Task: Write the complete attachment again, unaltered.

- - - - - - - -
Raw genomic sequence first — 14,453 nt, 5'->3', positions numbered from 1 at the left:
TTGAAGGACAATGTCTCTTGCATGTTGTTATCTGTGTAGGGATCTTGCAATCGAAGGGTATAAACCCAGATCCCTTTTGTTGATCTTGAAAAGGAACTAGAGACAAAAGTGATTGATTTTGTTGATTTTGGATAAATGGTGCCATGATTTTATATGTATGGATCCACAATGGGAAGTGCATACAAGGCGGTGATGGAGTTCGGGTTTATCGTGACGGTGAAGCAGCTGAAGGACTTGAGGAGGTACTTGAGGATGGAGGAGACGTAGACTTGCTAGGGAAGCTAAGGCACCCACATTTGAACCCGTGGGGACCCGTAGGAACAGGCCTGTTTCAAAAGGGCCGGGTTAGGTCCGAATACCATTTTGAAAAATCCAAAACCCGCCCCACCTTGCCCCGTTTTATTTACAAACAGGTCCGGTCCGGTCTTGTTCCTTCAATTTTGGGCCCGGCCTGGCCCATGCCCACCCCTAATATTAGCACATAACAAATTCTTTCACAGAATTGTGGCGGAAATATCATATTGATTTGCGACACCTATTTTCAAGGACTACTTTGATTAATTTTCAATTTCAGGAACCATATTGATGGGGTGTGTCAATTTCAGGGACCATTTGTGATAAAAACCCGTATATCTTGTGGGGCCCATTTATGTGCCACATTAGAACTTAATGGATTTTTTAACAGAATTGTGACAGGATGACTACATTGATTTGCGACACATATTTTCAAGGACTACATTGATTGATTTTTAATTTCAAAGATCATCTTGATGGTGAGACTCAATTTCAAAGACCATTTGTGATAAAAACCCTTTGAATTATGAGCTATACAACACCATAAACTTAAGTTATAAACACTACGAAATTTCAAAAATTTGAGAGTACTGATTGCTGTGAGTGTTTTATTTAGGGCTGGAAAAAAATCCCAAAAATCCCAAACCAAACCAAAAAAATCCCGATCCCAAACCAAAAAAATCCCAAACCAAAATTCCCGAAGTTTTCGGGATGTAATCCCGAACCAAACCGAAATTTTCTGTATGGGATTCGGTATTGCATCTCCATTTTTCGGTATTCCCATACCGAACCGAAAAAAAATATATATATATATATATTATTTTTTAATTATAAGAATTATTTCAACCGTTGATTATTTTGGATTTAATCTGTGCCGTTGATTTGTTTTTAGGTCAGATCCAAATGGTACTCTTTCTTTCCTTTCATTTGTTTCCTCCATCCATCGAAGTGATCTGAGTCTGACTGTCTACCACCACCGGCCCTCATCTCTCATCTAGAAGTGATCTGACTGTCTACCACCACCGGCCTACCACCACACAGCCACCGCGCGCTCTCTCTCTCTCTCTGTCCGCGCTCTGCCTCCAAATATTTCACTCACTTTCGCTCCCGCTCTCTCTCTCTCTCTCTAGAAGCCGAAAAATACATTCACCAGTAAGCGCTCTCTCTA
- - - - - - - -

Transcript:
Raw genomic sequence first — 14,453 nt, 5'->3', positions numbered from 1 at the left:
TTGAAGGACAATGTCTCTTGCATGTTGTTATCTGTGTAGGGATCTTGCAATCGAAGGGTATAAACCCAGATCCCTTTTGTTGATCTTGAAAAGGAACTAGAGACAAAAGTGATTGATTTTGTTGATTTTGGATAAATGGTGCCATGATTTTATATGTATGGATCCACAATGGGAAGTGCATACAAGGCGGTGATGGAGTTCGGGTTTATCGTGACGGTGAAGCAGCTGAAGGACTTGAGGAGGTACTTGAGGATGGAGGAGACGTAGACTTGCTAGGGAAGCTAAGGCACCCACATTTGAACCCGTGGGGACCCGTAGGAACAGGCCTGTTTCAAAAGGGCCGGGTTAGGTCCGAATACCATTTTGAAAAATCCAAAACCCGCCCCACCTTGCCCCGTTTTATTTACAAACAGGTCCGGTCCGGTCTTGTTCCTTCAATTTTGGGCCCGGCCTGGCCCATGCCCACCCCTAATATTAGCACATAACAAATTCTTTCACAGAATTGTGGCGGAAATATCATATTGATTTGCGACACCTATTTTCAAGGACTACTTTGATTAATTTTCAATTTCAGGAACCATATTGATGGGGTGTGTCAATTTCAGGGACCATTTGTGATAAAAACCCGTATATCTTGTGGGGCCCATTTATGTGCCACATTAGAACTTAATGGATTTTTTAACAGAATTGTGACAGGATGACTACATTGATTTGCGACACATATTTTCAAGGACTACATTGATTGATTTTTAATTTCAAAGATCATCTTGATGGTGAGACTCAATTTCAAAGACCATTTGTGATAAAAACCCTTTGAATTATGAGCTATACAACACCATAAACTTAAGTTATAAACACTACGAAATTTCAAAAATTTGAGAGTACTGATTGCTGTGAGTGTTTTATTTAGGGCTGGAAAAAAATCCCAAAAATCCCAAACCAAACCAAAAAAATCCCGATCCCAAACCAAAAAAATCCCAAACCAAAATTCCCGAAGTTTTCGGGATGTAATCCCGAACCAAACCGAAATTTTCTGTATGGGATTCGGTATTGCATCTCCATTTTTCGGTATTCCCATACCGAACCGAAAAAAAATATATATATATATATATTATTTTTTAATTATAAGAATTATTTCAACCGTTGATTATTTTGGATTTAATCTGTGCCGTTGATTTGTTTTTAGGTCAGATCCAAATGGTACTCTTTCTTTCCTTTCATTTGTTTCCTCCATCCATCGAAGTGATCTGAGTCTGACTGTCTACCACCACCGGCCCTCATCTCTCATCTAGAAGTGATCTGACTGTCTACCACCACCGGCCTACCACCACACAGCCACCGCGCGCTCTCTCTCTCTCTCTGTCCGCGCTCTGCCTCCAAATATTTCACTCACTTTCGCTCCCGCTCTCTCTCTCTCTCTCTAGAAGCCGAAAAATACATTCACCAGTAAGCGCTCTCTCTA